While the delay of the first satellite launch should be a year or less, the slippage on the ground control segment could be as much as two years and has triggered some changes to the way the work is being handled.

Re-Engineering the OCX Contract
Completion of the Next Generation Operational Control System or OCX, which was expected to be delivered in 2015, now falls in to 2016 or 2017 time frame — though an expert familiar with the issue, who spoke on condition of anonymity, said that the schedule had some padding for contingencies.

The source said that the delay is the result of modifications to the technical baseline of the contract and formal recognition of shifts in the contract’s requirements.

"Over the last six months, there have been a number of significant contractual changes to the OCX program,” confirmed Jared Adams, a spokesman for OCX prime contractor Raytheon, including “updates to the technical baseline and scope reductions to address affordability challenges.”

Those affordability challenges had led the Air Force to ask Raytheon to find some savings, said the source. After working closely with defense officials the company proposed deferring or deleting some capabilities, including some near-term and some later in the sustainment part of the program, said the source.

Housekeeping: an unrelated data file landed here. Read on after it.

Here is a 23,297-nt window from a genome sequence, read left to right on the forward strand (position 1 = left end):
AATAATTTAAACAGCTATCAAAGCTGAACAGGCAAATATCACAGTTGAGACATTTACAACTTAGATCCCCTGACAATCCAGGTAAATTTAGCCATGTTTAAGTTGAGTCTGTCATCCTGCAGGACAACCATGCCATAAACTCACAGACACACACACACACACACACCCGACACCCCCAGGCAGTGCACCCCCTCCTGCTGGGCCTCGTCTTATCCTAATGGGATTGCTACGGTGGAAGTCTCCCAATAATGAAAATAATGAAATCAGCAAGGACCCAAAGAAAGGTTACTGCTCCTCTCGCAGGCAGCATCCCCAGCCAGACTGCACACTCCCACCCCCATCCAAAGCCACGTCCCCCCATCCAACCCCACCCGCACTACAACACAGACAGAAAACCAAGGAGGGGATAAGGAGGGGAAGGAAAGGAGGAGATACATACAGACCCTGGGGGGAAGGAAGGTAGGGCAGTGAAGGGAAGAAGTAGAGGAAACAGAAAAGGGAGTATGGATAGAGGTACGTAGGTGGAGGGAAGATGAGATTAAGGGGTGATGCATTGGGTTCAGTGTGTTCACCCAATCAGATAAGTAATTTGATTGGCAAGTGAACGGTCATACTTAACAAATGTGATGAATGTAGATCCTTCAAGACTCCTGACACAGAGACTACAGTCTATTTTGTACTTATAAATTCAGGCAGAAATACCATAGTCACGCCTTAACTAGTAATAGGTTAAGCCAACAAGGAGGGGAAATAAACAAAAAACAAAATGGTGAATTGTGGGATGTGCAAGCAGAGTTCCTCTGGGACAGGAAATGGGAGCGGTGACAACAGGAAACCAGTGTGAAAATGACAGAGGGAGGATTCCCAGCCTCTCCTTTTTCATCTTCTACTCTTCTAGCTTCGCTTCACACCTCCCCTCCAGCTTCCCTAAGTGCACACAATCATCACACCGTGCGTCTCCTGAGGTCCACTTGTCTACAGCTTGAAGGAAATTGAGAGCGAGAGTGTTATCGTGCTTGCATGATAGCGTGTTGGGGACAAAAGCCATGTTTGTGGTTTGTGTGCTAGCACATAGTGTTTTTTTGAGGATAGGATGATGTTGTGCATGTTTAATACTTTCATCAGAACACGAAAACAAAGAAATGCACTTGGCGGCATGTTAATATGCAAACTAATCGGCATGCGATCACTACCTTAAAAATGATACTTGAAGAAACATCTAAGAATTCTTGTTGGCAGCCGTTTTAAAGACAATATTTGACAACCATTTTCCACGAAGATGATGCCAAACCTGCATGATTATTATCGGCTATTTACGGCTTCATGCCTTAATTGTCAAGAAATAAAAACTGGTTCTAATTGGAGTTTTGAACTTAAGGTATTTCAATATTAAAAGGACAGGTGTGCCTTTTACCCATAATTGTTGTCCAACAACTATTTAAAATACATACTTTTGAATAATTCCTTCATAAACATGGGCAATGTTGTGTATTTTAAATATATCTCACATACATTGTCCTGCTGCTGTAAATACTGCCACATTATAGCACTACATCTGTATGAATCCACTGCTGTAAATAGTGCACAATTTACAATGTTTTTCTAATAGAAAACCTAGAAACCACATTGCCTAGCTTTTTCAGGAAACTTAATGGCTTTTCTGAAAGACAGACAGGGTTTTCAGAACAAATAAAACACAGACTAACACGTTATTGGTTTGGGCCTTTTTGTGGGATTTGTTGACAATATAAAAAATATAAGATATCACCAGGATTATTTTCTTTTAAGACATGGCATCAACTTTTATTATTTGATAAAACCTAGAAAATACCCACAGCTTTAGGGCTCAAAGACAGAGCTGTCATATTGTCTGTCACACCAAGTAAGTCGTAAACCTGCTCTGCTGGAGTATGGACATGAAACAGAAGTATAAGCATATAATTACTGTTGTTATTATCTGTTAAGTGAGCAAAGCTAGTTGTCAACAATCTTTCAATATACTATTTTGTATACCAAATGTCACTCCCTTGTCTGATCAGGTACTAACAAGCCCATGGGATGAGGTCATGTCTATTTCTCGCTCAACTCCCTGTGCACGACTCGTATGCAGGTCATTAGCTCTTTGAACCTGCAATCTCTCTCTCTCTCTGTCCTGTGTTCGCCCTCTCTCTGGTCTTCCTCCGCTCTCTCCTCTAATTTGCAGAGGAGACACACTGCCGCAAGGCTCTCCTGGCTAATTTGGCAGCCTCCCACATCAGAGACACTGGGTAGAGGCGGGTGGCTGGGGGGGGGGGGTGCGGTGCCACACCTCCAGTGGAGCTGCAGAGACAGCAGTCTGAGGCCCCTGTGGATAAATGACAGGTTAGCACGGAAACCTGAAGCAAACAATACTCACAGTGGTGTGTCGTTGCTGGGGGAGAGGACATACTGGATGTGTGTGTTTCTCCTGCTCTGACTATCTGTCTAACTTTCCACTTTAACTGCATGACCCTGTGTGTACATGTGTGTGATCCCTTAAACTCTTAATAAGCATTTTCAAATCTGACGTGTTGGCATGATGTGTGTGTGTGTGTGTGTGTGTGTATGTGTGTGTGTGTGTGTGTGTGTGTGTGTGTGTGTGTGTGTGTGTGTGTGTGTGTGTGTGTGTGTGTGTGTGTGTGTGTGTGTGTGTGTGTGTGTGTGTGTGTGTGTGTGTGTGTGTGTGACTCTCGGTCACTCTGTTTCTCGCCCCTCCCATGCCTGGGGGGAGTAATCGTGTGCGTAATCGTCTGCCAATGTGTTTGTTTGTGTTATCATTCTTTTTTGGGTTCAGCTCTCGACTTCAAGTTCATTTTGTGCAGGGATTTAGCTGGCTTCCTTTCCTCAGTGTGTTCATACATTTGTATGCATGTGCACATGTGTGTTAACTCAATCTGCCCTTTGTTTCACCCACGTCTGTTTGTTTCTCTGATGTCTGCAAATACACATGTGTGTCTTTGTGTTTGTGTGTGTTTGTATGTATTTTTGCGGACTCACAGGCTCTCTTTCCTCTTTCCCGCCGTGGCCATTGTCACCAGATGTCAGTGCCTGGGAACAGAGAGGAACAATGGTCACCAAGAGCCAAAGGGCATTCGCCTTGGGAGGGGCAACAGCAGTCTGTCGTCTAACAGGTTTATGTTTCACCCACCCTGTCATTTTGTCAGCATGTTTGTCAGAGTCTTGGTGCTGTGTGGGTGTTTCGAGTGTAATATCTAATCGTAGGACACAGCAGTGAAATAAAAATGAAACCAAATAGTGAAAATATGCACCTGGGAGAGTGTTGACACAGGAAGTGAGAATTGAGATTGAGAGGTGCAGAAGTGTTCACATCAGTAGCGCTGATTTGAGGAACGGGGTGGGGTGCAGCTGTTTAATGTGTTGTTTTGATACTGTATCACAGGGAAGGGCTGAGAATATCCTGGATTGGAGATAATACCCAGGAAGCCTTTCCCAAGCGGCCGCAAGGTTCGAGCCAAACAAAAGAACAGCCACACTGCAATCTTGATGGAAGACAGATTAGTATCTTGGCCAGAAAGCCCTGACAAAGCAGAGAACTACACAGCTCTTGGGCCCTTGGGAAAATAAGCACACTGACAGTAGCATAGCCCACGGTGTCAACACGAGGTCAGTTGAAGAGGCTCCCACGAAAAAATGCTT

Although the person declined to cite specific details of the changes, as the modifications was still being weighed by government officials, the source said they would save more than $100 million. Some of those changes, however, would come at the expense of the program’s schedule.

But Air Force Has a Plan
To reduce the impact of the OCX delay, said Shelton, the Air Force has “developed a mitigation plan that will at least allow launch and some navigation payload control.”  

That plan includes several new contracts, including two awarded to Raytheon and Lockheed at the beginning of the year.

Raytheon won the Launch and Checkout System (LCS) contract that supports the GPS III satellites up to the point of launch. Under LCS the firm “will provide for the early identification and mitigation of any GPS III enterprise risks, support ground checkout and launch operations and resolve any anomalies prior to the first GPS III satellite launch,” said Ray Kolibaba, GPS OCX program manager for Raytheon’s intelligence and information systems business, in a statement in January.